Trust will get worse before it gets better

Members of the media wait outside of Downing Street as British Prime Minister Theresa May is expected to make a statement, in London, Britain, May 24, 2019. REUTERS/Toby Melville

This forward looking essay by Richard Fletcher supplements the Journalism, Media and Technology Trends and Predictions 2020 report. See menu for other such essays.

Journalists in 2020 will have to confront the possibility that trust in the news media will shrink in the coming years. This prediction does not reflect my own assessment of how the news media is currently performing, nor my views about the broader societal context within which journalism operates. Rather, it is simply based on the observation that trust in the news has fallen in most countries since 2015, and within our community there’s no real consensus on why this has happened or what can be done about it. As such, it is difficult to imagine that trend being reversed. Thus, while the majority of the digital leaders surveyed are confident about their company’s future prospects faced with technological and business disruptions (See page 9), the social and political disruptions of eroding public trust remains a challenge for many news media.

Eroding Trust

According to data from the Reuters Institute Digital News Report survey,1 national levels of trust in the news media have fallen by an average of five percentage points across 18 countries since 2015. Of course, if we take a closer look at the data things get more complicated. In 10 of the 18 countries where we have data going back five years, trust has indeed declined, but in the other eight it has either increased or stayed the same (see chart). Furthermore, even in those countries where trust has fallen, the decline in some ways looks smaller than we might have inferred from the crisis narrative that permeates many discussions.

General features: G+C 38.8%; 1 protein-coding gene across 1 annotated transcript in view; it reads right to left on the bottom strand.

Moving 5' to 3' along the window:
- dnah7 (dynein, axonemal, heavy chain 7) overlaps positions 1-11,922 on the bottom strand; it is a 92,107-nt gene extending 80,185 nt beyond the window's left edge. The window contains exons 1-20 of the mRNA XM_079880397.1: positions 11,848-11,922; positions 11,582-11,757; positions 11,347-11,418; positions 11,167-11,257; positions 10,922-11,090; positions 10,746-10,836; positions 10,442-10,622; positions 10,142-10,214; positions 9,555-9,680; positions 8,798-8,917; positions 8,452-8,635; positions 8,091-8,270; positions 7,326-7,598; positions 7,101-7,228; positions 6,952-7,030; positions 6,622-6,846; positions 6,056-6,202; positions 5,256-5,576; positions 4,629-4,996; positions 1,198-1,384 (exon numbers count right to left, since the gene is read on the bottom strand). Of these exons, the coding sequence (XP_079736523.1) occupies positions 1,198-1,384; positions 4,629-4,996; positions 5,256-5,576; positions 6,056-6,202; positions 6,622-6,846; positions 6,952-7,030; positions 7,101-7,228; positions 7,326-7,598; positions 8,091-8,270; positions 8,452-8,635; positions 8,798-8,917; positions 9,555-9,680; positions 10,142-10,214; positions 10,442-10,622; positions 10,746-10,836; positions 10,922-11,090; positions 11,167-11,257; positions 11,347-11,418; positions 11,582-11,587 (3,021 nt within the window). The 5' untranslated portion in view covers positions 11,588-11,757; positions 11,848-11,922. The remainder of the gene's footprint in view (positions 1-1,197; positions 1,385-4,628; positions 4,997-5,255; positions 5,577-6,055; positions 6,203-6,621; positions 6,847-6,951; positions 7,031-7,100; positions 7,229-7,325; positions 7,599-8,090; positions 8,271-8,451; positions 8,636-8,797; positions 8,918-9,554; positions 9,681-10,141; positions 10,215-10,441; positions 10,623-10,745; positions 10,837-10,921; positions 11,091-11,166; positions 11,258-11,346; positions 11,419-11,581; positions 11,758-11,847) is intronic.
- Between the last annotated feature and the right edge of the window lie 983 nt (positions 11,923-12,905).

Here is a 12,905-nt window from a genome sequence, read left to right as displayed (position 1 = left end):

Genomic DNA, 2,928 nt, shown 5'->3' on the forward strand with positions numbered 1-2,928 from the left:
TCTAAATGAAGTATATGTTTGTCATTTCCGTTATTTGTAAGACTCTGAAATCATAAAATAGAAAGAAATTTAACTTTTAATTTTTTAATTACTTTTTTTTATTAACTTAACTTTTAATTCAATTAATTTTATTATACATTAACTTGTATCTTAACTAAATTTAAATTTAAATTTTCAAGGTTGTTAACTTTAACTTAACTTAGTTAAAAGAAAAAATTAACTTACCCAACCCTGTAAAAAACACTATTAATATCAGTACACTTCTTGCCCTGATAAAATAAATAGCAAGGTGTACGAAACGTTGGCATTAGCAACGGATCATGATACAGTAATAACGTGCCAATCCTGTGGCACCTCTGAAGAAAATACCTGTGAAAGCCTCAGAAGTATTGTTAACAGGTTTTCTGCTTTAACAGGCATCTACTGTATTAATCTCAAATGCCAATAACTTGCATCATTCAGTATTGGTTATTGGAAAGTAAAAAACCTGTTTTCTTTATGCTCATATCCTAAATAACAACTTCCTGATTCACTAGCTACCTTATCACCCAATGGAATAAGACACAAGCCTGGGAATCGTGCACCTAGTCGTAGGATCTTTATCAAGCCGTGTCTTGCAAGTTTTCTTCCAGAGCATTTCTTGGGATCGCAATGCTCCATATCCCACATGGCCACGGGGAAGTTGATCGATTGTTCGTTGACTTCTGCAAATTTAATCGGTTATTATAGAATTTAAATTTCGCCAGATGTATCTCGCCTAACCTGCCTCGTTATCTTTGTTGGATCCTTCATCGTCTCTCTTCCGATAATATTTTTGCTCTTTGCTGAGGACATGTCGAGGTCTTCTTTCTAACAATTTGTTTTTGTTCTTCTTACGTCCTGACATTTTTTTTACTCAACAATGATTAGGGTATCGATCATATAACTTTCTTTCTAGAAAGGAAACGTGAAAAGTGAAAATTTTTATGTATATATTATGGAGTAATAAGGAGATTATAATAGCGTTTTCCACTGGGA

Proportion that trust most news most of the time (2015–2019)
Selected countries

That being said, small year-on-year declines have in some cases compounded to produce sizeable drops of around ten percentage points since 2015. In Germany, the proportion that trust most news most of the time has fallen from 60% in 2015 to 47% in 2019. In Finland, the figure has dropped from 68% to 59%, and in the UK there has been a fall from 51% to 40%. The chart also reveals that those countries that have experienced declines (indicated with red lines) are typically those that started off with relatively high levels of trust. Of the 11 countries where trust was over 40% in 2015, eight have seen statistically significant declines in trust, with the figures stable in the remaining three. The only countries that have seen an increase in the last five years are those that had relatively low levels of trust to begin with. When it comes to public trust in the news media, it seems things tend to get worse before they start to get better.